Former students in push to change Bourne Grammar School's 'whitewashed' curriculum

  Posted: 23.06.20 at 12:48 by The Editor

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Hundreds of people have signed an online petition calling for Bourne Grammar School to change it's 'whitewashed' curriculum.

The petition has been organised by former pupils Mimi Chifamba, Tiya Bali, Aisling O'Keefe, Ahmed Sharaf, and Eleanor Waldock, and is now just short of its 500 target.

Demanding the school implements 'anti-racism education', the petition said:"The School has a large ethnically diverse community, and their current, whitewashed curriculum fails to educate these students and their white peers on the history and roots of racial injustice, as well as the effects our society still feels today."

The petition says Key Stage 3 English students will be reading books from authors who are 'all white' and they want one 'POC' (person of colour) author included every year.

It continued: "We also ask that the bi-weekly citizenship lessons students receive from the Headteacher should be expanded to include discussions about racial inequality in contemporary British society.

"These discussions should be extended into diversifying and varying the PSHE sessions delivered by the School also. We suggest that these lessons should include information about Windrush, institutional racism within systems in society such as the legal system, and disproportional educational achievement between ethnic groups.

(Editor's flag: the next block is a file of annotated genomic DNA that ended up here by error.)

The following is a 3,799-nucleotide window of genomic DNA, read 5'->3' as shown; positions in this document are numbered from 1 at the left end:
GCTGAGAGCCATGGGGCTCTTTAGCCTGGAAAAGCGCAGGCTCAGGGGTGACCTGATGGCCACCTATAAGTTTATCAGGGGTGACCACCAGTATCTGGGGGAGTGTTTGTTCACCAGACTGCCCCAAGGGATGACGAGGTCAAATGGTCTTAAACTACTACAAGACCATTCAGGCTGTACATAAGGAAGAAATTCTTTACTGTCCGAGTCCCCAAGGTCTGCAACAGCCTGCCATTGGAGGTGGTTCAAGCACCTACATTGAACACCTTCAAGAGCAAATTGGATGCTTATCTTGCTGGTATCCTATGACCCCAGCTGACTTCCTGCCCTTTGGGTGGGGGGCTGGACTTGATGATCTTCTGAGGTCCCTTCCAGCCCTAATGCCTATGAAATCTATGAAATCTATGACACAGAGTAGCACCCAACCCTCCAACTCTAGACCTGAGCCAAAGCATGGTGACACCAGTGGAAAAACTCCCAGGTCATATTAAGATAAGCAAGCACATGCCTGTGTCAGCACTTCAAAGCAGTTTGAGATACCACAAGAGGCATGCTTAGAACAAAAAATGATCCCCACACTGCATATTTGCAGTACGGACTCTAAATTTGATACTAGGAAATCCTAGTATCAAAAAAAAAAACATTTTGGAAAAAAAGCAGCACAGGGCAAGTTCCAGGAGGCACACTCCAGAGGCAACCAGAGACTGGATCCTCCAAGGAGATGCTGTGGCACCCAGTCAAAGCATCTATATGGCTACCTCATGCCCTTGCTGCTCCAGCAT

The petition

"Finally, we ask that the History lessons in Year 8 that focus on the British Empire and Slavery are slightly altered to teach students to think critically and understand the negative impacts of colonialism and Britain’s large role in the Slave Trade.

"We hope that the School will take into account our demands and suggestions."

School headteacher Jonathan Maddox declined to comment.

Since the story went online, a parent of one of the children contacted Nub News and said: "Firstly, the petition is one of hundreds linked to schools all over the country. Secondly, the group of students concerned are in full discussions with the school."

She added: "This is not a Bourne Grammar issue...all British schools have a "whitewashed" curriculum and these students just want to make sure their school is at the forefront of change."

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